In 1958, NAM capitalists, financiers of the Silver Legion, organized the John Birch Society [JBS], co-founded by the late Robert W. Welch of the Welch family confectionary company (Sugar Babies, Junior Mints, Welch’s Grape Juice, etc.). Former member of America First, Welch was on the NAM Board of Directors and regional VP-chairman of its Educational Committee, the Board of Directors of Nabisco and a contributor to both McCarthy and Nixon’s campaigns.  

In the mid-1950s, Welch published an open letter declaring Truman (a Democrat) a communist sympathizer and Eisenhower (a Republican) a “possible conscious, dedicated agent of the Communist Conspiracy.” In 1963, his book The Politician proclaimed communism was a front for a global “Master Conspiracy” involving the Illuminati, Rothschilds, a few Rockefellers, and including the Federal Reserve, Trilateral Commission, the IRS and the Council of Foreign Relations. Because, of course it did.

Welch’s co-founder in the JBS was industrialist Fred C. Koch, father of Koch brothers Charles and David, whose current financial-ideological contributions to right wing extremism cannot be minimized.

Using wealthy executive donors and sympathetic media, including Welch’s own New American magazine and Rupert Murdoch’s Fox News Corp., John Birch adherents helped fund and support the NAE’s Christian Right, the Moral Majority, the Tea Party and MAGA, also the Federalist Society, the Heritage Foundation, the America First Foundation, Americans for Prosperity, the Freedom Caucus and  Citizens United in anti-ERA, anti-choice, anti-Affirmative Action and anti-union legislation, plus promoted corporate bailouts and Republican gerrymandering. The John Birch’s TRIM committees helped advance the Reagan budget cuts to healthcare, education, environment and the Arts. JBS/NAE politics have exerted profound influence on current conservative policies, both domestic and international. Also, on unprovable conspiracy theories.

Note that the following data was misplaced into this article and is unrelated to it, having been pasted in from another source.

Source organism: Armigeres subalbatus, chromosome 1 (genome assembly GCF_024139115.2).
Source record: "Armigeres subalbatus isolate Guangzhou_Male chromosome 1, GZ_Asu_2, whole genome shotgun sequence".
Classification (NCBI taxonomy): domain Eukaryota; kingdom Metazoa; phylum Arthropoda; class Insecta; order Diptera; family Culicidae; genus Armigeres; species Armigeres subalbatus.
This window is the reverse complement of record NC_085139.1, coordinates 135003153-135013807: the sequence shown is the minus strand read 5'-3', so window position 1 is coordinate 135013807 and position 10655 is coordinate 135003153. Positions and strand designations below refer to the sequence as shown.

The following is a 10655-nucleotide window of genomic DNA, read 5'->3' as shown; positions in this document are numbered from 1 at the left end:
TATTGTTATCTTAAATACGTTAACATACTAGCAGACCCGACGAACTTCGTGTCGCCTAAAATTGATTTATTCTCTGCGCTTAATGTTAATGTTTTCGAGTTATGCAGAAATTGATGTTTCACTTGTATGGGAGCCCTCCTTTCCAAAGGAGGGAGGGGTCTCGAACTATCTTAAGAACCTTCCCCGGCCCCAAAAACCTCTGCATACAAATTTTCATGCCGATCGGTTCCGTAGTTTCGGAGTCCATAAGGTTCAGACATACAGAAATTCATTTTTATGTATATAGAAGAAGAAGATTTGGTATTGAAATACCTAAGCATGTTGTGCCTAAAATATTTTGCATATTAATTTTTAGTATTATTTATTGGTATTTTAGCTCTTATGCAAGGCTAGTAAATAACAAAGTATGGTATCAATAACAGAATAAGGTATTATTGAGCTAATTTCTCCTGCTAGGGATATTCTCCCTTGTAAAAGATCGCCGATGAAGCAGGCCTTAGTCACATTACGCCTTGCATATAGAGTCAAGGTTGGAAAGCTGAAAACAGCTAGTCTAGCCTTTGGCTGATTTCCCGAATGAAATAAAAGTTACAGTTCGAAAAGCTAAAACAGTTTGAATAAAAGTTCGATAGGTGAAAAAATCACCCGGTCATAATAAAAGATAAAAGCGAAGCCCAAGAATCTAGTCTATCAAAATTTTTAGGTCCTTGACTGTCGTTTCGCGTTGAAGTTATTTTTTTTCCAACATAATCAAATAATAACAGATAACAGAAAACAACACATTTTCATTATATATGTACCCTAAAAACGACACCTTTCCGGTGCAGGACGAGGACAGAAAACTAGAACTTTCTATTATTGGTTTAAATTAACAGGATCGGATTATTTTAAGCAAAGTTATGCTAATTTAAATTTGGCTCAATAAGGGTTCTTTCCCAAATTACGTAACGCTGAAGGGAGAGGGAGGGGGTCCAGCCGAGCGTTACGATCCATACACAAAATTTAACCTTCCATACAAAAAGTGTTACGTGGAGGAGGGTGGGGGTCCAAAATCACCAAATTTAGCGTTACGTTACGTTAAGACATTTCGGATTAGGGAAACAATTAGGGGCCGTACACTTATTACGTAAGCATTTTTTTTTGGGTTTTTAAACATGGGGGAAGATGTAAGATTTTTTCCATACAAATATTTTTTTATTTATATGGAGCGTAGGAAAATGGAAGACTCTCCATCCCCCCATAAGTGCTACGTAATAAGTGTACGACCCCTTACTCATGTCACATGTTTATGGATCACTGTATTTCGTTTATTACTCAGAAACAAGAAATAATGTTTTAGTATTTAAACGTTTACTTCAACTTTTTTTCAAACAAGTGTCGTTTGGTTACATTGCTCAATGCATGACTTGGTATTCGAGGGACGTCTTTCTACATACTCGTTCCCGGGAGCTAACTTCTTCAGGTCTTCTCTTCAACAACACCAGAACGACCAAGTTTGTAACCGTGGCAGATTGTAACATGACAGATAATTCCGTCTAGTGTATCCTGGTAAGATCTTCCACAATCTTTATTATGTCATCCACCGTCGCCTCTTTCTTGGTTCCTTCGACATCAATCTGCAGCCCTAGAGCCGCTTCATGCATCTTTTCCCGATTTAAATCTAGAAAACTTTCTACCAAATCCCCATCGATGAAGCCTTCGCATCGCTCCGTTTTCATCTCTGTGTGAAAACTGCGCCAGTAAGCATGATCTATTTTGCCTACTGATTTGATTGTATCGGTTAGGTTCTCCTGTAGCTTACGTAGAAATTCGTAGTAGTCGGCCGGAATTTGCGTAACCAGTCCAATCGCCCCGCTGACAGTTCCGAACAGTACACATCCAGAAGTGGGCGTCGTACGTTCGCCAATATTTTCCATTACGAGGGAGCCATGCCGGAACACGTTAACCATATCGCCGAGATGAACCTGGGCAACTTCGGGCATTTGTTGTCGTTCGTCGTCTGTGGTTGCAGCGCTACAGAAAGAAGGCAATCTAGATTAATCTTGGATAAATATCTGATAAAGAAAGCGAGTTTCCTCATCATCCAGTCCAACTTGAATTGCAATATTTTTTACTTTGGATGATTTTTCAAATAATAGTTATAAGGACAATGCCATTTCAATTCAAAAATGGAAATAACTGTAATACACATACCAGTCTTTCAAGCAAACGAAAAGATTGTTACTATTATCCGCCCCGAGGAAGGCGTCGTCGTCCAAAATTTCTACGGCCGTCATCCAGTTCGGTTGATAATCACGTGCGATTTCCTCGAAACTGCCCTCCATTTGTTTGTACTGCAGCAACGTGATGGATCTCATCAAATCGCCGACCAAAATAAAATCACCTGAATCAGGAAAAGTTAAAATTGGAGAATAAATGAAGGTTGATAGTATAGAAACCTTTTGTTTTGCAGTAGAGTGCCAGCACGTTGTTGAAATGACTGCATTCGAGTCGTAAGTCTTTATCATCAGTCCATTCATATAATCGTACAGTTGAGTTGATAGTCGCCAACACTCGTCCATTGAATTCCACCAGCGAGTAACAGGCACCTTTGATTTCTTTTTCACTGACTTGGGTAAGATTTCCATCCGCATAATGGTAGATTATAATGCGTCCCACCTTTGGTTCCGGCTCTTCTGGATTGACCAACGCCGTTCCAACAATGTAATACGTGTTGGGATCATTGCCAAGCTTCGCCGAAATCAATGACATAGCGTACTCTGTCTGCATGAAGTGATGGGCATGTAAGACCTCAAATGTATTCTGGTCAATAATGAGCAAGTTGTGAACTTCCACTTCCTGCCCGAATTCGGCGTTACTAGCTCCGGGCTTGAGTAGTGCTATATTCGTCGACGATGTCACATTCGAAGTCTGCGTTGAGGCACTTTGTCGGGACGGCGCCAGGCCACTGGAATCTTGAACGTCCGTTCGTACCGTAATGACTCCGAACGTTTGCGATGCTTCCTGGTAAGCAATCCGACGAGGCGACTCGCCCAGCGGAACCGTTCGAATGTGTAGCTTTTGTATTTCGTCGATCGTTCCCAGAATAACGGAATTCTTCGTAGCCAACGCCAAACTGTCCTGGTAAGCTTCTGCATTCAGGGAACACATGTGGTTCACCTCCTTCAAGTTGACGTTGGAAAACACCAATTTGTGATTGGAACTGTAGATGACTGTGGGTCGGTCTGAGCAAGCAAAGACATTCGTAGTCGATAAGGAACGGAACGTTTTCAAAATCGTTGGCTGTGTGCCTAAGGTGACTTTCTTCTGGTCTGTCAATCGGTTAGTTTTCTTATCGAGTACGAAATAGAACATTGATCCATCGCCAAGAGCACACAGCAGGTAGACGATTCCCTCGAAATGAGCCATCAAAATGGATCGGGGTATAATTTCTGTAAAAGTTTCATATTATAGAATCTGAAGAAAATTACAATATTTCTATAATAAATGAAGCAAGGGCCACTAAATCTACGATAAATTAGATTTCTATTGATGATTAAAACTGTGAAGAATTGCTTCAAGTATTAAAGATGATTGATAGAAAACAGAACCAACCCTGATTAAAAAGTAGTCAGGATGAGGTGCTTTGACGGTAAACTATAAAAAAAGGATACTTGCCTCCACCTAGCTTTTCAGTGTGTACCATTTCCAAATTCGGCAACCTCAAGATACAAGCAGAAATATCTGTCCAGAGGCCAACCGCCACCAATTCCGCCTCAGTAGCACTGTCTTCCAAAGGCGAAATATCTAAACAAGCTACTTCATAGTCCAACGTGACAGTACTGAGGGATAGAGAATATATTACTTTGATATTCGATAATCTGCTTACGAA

Thus, when you witness the Federalist Society’s SCOTUS picks voting for corporations being people and dark money in politics, but against gun control, abortion, voter access and LGBTQ+ human rights; hear politicians parrot Q-Anon reports of a “Deep State” and child trafficking, Florida medical officials claim vaccines contain nanobots and Satanic DNA, or even observe RFK Jr.’s notions of Covid-19 not targeting Jews and Chinese, then wonder where they get their ideas… look no further.

They’re propagating influences, and strategies, from a very old playbook.

The targeting of a comic book’s “threat to society” was, historically, just an important early rung on an entitled, bigoted, autocratic and reactionary ladder. And as a trial run, the Far Right couldn’t have gotten where they are today without it.

But in many ways, as authors, neither would we.

Without the crime and mystery genre, comic books today wouldn’t have evolved the way they have, or created the same social impact—an impact so strong, that comics themselves became stigmatized as criminal, an outlaw and outlier medium.  And if not for the romance of that forbidden quality, they wouldn’t keep coming back from the precipice time and again, dragging the crime and mystery genre with them.  The elements are linked, and each mirror the other.

Because the history of comic books is also a history of crime, and the society that creates it. It’s a tale of a medium developed to help enable crooked enterprises, only to liberate and legitimize itself, rehabilitating into a genuine universal art form.

Exploited, hobbled, censored by unethical, sanctimonious groups who’d corrupt others for political gain, it only rises again, and yet again, surviving beyond its confines to generate positive influence. Evolving to become a reflection of the world, a social barometer, classic but always current. And elevated or oppressed, always somehow remaining its humble self.

That resilience, what it continues to give back, is proof of this vulgar, low art’s validity as art: it repeatedly feeds creativity, imagination and self-expression in readers, providing inspiration across generations and other mediums across the globe. Just like crime and mystery literature.   

And this is where our red threads combine to become a tapestry.

If you pull the strands of either comic books or their various criminal elements, fact and fiction, much of the fabric in popular culture for the last hundred years unravels.